In 2006, Moroccan-American Nora Belachen Fitzgerald encountered a woman begging on the street, earning approximately US$2 a day to feed herself and her two small children. The woman’s heartbreaking story inspired Nora to take action and make a difference, as did the Association Solidarité Féminine based in Casablanca. She set out on a mission to improve the lives of women from disadvantaged backgrounds, including single mothers, orphans, child maids, and those who have limited access to education.
In 2012, Nora founded the non-profit Amal Women’s Training Centre with a group of friends. In 2013, she crowdfunded enough money to buy kitchen equipment and to ensure the centre’s catering facilities were up to code. Shortly after, she was awarded a three-year grant by the Drosos Foundation, before receiving further crowdfunded donations, plus a €25,000 award from the Orange Foundation to help the centre’s graduates set up their own micro businesses.
The Amal Centre has grown hugely in the last five years. What began as the baking and selling of pastries from her family’s language centre became a fully structured, fully staffed restaurant and training scheme. Currently, up to 40 women each year are given the opportunity to spend six months learning cooking and restaurant management skills (while earning a living wage) before finding employment in a relevant field. In addition to vocational skills, the ladies are trained in transferable life practices, such as personal health, languages, and conflict resolution. The Amal Centre has also partnered with local businesses and professionals to deliver additional special classes to the students, such as horseback riding, reiki, art therapy, cake decorating, and yoga.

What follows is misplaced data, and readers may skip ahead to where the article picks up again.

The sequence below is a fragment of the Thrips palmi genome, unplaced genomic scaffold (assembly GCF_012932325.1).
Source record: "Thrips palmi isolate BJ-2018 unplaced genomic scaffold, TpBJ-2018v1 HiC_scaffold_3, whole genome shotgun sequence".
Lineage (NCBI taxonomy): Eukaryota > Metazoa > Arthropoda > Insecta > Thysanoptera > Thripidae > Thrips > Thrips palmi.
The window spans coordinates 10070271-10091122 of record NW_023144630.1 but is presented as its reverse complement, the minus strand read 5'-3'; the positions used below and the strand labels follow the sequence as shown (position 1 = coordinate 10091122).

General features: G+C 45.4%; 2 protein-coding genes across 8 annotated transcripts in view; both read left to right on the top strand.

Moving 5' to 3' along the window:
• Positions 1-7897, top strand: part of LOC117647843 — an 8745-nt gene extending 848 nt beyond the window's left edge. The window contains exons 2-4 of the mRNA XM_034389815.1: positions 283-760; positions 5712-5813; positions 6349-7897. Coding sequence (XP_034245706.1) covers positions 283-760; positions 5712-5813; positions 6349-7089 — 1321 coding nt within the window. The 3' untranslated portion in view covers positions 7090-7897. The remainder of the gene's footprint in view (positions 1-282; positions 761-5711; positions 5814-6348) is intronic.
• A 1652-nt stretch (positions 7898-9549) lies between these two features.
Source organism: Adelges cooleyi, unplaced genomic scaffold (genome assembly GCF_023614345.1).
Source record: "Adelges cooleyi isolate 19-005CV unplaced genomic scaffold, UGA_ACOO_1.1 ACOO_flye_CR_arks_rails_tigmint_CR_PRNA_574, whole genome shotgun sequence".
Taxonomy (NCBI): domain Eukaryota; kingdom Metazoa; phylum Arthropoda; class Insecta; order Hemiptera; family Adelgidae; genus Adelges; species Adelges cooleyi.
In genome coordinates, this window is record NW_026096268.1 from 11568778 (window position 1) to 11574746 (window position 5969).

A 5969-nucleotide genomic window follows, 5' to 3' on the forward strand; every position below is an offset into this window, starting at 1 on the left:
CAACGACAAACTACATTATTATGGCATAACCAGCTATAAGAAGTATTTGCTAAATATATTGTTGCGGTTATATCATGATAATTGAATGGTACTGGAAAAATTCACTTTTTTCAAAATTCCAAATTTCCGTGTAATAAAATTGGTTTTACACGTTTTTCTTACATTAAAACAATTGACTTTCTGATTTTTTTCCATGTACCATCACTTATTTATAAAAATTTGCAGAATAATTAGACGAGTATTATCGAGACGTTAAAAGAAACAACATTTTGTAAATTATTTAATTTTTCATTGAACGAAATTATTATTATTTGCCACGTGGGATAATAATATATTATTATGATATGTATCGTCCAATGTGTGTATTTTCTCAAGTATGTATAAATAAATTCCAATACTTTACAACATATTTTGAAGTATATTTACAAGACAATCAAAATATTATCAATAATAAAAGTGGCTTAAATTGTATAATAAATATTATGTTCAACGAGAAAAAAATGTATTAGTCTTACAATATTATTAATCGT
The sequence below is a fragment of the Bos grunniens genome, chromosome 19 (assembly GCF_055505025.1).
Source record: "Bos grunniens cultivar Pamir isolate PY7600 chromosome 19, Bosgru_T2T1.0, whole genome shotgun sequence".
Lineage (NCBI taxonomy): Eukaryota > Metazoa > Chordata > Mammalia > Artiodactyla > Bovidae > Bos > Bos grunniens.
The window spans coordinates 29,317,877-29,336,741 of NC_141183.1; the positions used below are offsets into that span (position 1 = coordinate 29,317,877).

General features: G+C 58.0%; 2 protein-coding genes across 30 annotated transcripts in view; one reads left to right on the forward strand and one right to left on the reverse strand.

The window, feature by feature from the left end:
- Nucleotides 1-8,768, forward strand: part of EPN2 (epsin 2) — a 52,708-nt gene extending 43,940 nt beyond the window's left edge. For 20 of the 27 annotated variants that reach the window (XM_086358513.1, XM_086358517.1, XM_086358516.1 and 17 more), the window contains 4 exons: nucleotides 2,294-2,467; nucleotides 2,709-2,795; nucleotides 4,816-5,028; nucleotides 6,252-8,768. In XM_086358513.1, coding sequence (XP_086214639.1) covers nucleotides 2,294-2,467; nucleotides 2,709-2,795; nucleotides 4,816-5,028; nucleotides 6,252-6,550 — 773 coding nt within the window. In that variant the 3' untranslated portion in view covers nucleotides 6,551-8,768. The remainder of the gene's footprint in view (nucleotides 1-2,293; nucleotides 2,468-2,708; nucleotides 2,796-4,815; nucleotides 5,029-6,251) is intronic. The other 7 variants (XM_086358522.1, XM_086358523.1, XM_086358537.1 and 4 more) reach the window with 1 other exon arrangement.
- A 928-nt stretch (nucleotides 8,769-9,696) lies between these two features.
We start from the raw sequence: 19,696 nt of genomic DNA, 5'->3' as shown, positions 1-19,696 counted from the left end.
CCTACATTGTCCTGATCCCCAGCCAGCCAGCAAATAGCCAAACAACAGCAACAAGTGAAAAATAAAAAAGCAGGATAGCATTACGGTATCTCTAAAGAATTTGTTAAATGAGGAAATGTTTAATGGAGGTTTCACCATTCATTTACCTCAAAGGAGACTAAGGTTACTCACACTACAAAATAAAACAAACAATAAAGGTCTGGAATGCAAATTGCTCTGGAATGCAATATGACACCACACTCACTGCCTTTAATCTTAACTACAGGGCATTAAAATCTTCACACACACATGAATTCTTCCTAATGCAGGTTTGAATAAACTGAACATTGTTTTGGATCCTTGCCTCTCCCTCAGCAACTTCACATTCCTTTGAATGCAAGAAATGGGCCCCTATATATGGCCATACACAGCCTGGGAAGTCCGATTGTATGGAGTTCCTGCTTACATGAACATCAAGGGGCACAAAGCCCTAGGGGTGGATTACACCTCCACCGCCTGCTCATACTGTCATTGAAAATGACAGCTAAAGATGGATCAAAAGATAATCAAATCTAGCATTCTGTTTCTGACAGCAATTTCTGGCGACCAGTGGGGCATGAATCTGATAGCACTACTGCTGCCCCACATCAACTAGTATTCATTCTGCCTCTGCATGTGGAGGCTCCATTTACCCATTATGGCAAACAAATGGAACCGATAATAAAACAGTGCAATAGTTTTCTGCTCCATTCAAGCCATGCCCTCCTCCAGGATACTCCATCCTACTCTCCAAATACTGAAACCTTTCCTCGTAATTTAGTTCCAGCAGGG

The training programme has helped women like Zineb find the skills and confidence to achieve a better quality of life. Zineb was sent away by her father to work as a child maid at the age of six. After running away to escape abuse from her employees, she became homeless on the streets of Morocco, surviving only through odd jobs. After the birth of her daughter, an organisation supporting single mothers in Marrakech recommended her to the Amal Centre. Now she has a stable job at a riad and is able to independently provide a better life for herself and her baby.
The trained chefs plate up an ever-changing menu comprising both traditional Moroccan and international delicacies, from the iconic tagine to gazpacho. The Amal Centre is open seven days a week, operating with three key principles placed firmly at the heart of the entire organisation: faith, community, and love. Plus, the ladies are paying it forward, delivering cooking classes to members of the public in Arabic, French, English, and Spanish. Amal may be Arabic for ‘hope’, but the centre continues to empower women with the essential life skills to transform their hopes of social stability and economic independence into a reality.